This is a collection of short stories highlighting fictional lives of women in history, indicating they could be any of us women. Some of them just did not resonate with me. However, others were very focused and meaningful for me. Alice Walker is a great writer and I learn something new or a new way of seeing a situation every time I read her work.
One of the stories "Coming Apart" had a passage that was so true throughout time: 'Because from my point of view, racism is everywhere, including in
...more
Jonathan
Apr 04, 2013 rated it really liked it
Gotta thank my friend Jamie for giving me this awesome collection. These stories vividly portray a variety of black women who are complex, brilliant, and often struggling against their circumstances. And themselves. It is hard to read sometimes because a lot of anger comes through the page. It is well-described and justified and I could often relate.

I particularly loved the last story, "Source," about a lifelong friendship between 2 black women, one darker-skinned and one fair.

The o
...more
Robert
Apr 19, 2014 rated it liked it  ·  review of another edition
These short stories are at times shocking, at all times thought-provoking and forever a wonderfully written recounting of the black and feminist struggle for civil rights. As an elderly white man, one is left with the depressing realization that for all that one sympathizes with, and supports the movement, one will never fully understand what "it" has been like, and still is like, in the U.S. of A for black men and women, and that there is indeed still a stain of fear (not hatred or loathing), d ...more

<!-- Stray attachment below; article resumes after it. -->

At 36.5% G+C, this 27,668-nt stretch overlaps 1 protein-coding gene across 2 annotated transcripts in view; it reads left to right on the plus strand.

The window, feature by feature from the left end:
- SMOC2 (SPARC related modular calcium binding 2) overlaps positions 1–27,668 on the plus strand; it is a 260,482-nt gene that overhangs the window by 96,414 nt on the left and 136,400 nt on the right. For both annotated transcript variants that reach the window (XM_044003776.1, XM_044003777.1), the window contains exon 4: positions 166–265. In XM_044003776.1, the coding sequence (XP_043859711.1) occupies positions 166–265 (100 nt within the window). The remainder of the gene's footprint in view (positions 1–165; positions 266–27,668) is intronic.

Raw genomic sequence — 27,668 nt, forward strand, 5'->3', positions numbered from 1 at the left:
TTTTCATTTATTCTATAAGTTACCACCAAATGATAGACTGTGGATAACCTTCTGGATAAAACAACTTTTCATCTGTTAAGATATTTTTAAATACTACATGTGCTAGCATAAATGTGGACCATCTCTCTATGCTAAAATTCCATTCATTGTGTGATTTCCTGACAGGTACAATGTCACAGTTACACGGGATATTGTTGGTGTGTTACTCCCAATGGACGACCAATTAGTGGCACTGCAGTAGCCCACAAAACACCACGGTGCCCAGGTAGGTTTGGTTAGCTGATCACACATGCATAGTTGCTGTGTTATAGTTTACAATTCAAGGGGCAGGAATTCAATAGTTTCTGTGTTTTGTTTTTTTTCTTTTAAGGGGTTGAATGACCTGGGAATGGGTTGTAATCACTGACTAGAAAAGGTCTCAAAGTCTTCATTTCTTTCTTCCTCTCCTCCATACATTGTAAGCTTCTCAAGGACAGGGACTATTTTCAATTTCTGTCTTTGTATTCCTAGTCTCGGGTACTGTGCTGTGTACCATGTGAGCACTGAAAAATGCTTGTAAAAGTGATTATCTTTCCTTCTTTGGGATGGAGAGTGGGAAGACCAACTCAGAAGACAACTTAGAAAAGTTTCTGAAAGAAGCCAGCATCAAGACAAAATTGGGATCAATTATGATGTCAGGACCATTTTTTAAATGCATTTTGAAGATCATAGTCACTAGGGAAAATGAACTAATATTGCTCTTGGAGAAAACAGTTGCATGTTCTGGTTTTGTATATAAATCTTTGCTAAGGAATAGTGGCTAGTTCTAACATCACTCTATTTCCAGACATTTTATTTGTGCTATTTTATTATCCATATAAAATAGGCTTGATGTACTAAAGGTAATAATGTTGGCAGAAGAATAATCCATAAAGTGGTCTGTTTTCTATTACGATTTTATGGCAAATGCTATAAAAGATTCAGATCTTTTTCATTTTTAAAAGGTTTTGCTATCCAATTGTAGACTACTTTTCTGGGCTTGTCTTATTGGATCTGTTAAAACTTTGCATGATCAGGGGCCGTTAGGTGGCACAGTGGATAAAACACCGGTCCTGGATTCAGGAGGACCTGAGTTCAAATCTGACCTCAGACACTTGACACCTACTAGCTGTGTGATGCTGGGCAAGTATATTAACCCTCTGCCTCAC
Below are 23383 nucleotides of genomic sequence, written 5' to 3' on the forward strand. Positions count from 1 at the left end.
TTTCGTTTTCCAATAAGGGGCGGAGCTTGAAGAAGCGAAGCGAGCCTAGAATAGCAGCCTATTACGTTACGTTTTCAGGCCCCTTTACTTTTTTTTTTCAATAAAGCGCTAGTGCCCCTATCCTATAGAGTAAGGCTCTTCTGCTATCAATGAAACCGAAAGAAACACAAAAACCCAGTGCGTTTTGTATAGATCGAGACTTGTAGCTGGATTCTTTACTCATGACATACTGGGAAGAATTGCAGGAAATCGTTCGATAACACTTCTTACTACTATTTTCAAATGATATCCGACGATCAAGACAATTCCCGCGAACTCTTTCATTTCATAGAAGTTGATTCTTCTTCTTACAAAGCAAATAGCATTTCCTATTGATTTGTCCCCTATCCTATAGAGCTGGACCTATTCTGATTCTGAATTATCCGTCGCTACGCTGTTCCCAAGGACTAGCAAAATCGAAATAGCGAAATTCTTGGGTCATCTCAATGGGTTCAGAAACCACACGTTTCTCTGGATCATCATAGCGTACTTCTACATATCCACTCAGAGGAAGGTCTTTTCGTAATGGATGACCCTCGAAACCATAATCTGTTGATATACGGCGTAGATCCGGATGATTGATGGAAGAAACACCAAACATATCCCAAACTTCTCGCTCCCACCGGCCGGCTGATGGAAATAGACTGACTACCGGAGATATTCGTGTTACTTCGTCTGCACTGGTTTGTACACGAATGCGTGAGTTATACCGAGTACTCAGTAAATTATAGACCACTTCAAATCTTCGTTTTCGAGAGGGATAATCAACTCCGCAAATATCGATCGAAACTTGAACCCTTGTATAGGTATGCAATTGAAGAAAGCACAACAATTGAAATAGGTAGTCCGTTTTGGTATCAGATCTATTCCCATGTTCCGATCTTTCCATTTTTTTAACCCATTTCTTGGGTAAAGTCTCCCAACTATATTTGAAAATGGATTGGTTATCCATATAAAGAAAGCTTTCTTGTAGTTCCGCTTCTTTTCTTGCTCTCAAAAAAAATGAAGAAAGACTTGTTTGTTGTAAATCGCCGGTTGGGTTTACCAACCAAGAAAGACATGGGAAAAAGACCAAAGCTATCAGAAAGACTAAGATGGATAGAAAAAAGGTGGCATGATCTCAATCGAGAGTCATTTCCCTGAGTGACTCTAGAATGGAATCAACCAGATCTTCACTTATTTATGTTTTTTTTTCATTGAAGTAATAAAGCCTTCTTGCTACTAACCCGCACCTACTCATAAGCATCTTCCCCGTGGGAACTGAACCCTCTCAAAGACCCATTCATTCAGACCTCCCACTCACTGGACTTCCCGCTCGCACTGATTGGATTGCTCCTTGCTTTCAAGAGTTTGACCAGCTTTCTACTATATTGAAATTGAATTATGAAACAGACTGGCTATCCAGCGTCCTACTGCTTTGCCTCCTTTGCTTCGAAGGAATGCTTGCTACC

Lily
Dec 22, 2012 rated it it was ok
This was pretty heavy handed. Detailing rape, pornography, abortion, marriage, sex, childbirth, female friendship, revolution and activism, and general injustice, this book was just a little bit too much. I did really enjoy one of the stories, Advancing Luna, which reminded me of Meridian, the other Alice Walker book I've read. But the others were kinda...eh. I'm glad I read it though. That said, I think I'm going to have to take a break from African American Lit after this semester, too sad.
Eliza
Feb 17, 2016 rated it really liked it
I began revisiting Walker's writing while developing the lead character of my latest novel (the MC namechecks Walker as her fave author). For the sake of time, I chose to read some of Walker's short story collections. This array of stories contains some that really resonated with me: Porn, Nineteen Fifty Five, and Coming Apart have already been bookmarked for rereading. I'll be starting In Love & Trouble next.
Anna
Sep 08, 2016 rated it it was amazing  ·  review of another edition
In happy timing it turned out to have been super useful to have read Steppenwolf before reading these stories. Clearly a very formative work for the author and there was definitely that willingness to explore down through the mire of humanness.

The stories were all engaging and tackled elements of race and womanhood and activism so fearlessly, they felt really edifying to read.
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The Feminist Orch...: You Can't Keep a Good Woman Down 30 206 Jun 07, 2016 03:48PM  

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Alice Walker, one of the United States’ preeminent writers, is an award-winning author of novels, stories, essays, and poetry. In 1983, Walker became the first African-American woman to win a Pulitzer Prize for fiction with her novel The Color Purple, which also won the National Book Award. Her other books include The Third Life of Grange Copeland, Meridian, The Temple of My Familiar, and Possessi ...more
“Aside from the fact that they say it's unhealthy, my fat ain't never been no trouble. Mens always have loved me. My kids ain't never complained. Plus they's fat.” 14 likes
“They think they can kill a continent—people, trees, buffalo—and then fly off to the moon and just forget about it. But you and me we're going to remember the people, the trees and the fucking buffalo. Goddammit.” 0 likes